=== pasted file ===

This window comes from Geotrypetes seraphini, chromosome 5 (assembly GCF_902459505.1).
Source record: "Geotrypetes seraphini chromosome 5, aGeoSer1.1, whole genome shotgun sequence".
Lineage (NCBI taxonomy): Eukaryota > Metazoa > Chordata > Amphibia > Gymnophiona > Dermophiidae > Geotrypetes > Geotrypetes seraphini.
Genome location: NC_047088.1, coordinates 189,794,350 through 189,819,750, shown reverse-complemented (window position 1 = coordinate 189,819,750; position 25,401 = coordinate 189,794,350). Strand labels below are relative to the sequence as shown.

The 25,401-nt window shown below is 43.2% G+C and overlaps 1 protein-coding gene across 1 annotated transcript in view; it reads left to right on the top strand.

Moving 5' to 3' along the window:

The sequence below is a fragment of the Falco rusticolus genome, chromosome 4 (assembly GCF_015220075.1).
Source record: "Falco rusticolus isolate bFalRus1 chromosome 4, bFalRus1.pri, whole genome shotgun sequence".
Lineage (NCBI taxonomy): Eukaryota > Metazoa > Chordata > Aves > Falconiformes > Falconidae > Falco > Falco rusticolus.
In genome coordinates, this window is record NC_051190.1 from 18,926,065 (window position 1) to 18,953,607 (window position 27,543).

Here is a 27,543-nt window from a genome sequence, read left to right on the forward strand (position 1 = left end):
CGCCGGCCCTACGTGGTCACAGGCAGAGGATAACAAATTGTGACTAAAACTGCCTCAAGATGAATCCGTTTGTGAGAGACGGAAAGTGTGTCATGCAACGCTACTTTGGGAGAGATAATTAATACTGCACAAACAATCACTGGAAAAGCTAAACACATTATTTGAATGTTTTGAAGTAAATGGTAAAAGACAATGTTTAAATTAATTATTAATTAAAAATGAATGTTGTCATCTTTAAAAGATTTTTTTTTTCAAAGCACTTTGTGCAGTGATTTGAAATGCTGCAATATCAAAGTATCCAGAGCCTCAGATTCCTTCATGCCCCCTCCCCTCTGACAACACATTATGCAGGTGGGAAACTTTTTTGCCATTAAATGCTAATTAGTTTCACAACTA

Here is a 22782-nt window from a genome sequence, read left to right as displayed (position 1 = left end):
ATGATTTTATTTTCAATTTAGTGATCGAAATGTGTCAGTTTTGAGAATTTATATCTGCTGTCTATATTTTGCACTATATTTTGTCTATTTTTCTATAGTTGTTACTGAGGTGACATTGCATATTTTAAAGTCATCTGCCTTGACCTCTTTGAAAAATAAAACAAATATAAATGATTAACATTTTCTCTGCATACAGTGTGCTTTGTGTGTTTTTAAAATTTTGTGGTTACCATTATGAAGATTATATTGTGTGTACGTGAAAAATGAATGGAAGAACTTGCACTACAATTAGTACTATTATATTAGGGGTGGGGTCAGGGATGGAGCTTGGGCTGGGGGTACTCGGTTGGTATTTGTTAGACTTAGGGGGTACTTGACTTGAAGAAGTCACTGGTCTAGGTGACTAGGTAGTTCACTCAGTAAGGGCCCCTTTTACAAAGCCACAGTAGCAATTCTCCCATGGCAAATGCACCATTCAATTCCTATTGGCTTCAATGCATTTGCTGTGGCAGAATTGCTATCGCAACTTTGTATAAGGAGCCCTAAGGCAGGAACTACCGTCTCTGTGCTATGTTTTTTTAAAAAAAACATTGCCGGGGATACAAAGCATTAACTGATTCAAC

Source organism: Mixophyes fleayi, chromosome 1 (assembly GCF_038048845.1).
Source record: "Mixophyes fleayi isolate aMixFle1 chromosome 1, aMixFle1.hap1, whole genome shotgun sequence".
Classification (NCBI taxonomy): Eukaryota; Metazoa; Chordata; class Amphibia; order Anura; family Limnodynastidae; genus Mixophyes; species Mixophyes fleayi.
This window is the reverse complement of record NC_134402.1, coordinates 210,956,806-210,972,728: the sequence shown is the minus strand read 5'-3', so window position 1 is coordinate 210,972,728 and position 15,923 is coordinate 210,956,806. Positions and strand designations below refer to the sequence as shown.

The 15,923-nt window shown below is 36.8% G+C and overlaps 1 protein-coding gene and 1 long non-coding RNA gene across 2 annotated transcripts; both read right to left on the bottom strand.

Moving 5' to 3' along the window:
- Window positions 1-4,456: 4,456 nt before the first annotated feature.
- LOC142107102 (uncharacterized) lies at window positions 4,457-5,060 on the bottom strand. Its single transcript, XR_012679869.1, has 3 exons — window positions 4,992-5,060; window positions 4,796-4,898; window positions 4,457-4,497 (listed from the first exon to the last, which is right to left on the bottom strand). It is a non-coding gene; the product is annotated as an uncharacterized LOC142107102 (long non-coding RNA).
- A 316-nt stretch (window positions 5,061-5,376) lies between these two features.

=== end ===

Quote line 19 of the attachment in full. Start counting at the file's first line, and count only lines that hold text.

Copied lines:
The 15,923-nt window shown below is 36.8% G+C and overlaps 1 protein-coding gene and 1 long non-coding RNA gene across 2 annotated transcripts; both read right to left on the bottom strand.